14. No, not necessarily. Haven't you ever gotten a chart that was just chord symbols? I get them all the time.
     
  15. Bruce Lindfield

    Bruce Lindfield Unprofessional TalkBass Contributor Gold Supporting Member In Memoriam

    I've got hundreds and hundreds of them - but there are many where there are written lines as well - it can't always be covered just by chord symbols, is all I'm saying!! :)
     
  16. God, you have no idea how many times I have tried this: "It's not a 'real" chord (IT'S NOT A TUMOR!)! :)

    I'll probably just notate the piece (a frickin' nightmare), but for now, I'll just writing it out in Finale as a basic chart with "fretboard" diagrams that depict the quality/fingering of the chord.

    What I really want to do is get down a basic chart notation methodology that a KEYBOARD player OR a GUITAR/BASS player can digest without too many issues. But as you can see, there are some subtle differences between what a jazz, classical, and even a straight up "whiskey rocker" would want to see/can handle when it is stuck in front of them to "read". :)

    SEE, THIS IS WHY I NEED A PERSONAL ASSISTANT!!! LOL! :)

    Bass Chuck, compositionally-speaking, it is a "static harmonic change with a downward bass line" and other keyboard players have mentioned the same "/ chord OVER chord" notation as you suggested:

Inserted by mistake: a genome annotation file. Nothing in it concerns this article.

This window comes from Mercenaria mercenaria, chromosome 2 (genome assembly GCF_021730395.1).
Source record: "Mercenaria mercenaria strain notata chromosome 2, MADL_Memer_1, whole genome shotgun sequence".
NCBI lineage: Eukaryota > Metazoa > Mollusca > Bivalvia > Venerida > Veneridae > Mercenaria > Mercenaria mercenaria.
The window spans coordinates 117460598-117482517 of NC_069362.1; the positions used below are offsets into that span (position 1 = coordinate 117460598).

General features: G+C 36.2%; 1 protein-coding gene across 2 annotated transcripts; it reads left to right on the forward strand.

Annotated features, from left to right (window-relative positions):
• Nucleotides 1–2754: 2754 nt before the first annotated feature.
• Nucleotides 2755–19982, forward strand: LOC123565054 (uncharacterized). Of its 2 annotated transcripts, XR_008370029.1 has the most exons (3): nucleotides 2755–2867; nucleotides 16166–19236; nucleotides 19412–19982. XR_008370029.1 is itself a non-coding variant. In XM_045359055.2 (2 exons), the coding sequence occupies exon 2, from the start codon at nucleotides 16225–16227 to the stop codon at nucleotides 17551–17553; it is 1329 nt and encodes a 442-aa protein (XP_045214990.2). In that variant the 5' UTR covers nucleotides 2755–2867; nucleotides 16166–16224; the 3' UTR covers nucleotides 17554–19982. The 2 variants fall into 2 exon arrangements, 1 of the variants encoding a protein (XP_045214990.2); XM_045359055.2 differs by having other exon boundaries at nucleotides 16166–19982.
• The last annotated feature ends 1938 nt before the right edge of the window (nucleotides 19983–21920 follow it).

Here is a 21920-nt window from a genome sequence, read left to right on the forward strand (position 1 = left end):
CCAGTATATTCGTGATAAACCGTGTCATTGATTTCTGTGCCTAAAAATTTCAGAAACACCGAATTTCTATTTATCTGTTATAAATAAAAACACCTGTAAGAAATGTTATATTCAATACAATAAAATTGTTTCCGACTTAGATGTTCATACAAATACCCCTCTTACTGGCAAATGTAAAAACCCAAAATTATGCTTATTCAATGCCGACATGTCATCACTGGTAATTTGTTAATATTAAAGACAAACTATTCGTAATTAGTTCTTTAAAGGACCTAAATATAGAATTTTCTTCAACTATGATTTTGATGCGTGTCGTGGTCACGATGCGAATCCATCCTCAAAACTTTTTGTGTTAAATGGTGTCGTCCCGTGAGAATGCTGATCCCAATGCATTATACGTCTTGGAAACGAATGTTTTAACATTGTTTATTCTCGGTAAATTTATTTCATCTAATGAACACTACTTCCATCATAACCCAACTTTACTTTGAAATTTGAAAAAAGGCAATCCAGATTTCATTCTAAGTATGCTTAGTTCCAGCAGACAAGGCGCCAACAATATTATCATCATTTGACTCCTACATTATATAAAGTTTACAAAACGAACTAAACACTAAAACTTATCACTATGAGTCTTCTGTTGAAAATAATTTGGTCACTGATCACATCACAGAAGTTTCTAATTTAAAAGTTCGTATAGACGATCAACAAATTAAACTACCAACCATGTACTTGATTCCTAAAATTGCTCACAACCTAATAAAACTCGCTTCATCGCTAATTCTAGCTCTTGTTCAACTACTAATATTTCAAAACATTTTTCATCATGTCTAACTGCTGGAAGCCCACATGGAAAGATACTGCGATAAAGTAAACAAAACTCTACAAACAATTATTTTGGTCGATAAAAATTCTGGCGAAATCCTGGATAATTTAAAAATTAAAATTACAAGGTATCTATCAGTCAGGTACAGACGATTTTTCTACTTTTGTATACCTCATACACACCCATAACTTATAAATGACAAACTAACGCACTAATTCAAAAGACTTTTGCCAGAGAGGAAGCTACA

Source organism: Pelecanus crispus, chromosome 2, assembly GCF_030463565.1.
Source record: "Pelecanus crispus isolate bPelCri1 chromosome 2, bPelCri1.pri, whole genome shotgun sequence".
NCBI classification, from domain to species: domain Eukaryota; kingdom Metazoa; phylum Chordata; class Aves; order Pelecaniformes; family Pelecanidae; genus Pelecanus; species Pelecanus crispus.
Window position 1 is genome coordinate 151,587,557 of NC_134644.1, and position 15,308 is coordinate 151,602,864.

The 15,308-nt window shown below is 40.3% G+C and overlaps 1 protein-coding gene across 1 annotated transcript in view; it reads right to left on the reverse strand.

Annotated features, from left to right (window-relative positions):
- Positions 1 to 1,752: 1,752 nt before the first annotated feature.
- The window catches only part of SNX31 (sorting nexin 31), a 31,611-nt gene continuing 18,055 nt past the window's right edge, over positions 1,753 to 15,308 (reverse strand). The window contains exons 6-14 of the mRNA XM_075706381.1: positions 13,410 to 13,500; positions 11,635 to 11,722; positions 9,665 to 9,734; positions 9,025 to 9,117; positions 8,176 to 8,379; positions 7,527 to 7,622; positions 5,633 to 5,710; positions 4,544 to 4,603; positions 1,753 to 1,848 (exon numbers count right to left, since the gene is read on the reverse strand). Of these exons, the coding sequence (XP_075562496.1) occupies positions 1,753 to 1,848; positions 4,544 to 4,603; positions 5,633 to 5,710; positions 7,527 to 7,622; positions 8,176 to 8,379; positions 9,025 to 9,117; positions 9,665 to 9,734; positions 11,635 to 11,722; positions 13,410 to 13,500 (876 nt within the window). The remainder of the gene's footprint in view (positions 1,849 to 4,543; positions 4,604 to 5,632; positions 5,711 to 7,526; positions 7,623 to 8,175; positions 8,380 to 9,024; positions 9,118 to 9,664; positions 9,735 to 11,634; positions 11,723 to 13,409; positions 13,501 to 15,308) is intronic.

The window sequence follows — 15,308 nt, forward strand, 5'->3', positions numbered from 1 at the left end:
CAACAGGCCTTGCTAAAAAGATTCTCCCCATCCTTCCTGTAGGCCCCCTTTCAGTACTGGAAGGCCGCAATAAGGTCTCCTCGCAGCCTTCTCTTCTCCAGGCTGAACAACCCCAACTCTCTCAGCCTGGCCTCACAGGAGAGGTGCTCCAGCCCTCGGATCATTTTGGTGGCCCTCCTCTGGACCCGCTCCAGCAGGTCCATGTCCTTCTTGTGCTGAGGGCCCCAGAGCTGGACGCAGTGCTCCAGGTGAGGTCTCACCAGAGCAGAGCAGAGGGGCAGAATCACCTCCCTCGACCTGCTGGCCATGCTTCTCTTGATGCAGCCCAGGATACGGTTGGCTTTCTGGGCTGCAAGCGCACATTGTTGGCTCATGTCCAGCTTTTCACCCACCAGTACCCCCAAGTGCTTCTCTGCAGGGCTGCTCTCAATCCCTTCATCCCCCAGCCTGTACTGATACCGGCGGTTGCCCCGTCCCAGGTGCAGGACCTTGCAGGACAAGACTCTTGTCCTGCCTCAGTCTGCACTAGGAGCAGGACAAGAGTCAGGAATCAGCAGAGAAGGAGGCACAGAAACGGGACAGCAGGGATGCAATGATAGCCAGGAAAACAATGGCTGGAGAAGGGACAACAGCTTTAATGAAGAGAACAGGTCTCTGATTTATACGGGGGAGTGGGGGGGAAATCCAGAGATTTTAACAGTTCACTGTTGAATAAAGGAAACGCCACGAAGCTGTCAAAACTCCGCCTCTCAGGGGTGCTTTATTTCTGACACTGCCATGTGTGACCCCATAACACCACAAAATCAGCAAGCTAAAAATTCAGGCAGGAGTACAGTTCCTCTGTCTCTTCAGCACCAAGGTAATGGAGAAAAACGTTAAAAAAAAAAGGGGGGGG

Asus/F

    Asus/G

    Dsus/A

    Dsus/Bb

    Is it me or does Finale BLOW? It just doesn't seem to be as intuitive as it should be. Then again, keyboard players have a distinct advantage here, when it comes to the hyperscribe keyboard entry.

     
  17. Bruce, now that you've contributed to this thread, I trust that you can provide me with TWO World Cup tix for England V Paraguay on June 10th in Frankfurt!?? LOL!

     
  18. Snarf

    Snarf

    Jan 23, 2005
    Glen Cove, NY
    Fmaj7(13)

    G69

    D5 (simple D power chord)

    Bbmaj7 (no need to specify 10th)
     
  19. I know very little about theory, but I'd love to hear this song when it's finished, if you could post a recording of it that is:D?
    Judging from the technique you described, the time changes, and the chords (I'm not totally clueless), it sounds like it should be pretty sweet when it's done.
     
  20. Go listen to "Judging By The Size Of Carnie" on my MySpace page. The tune, called "CRUSHAGE", is shaping up to be along those lines.

    ;)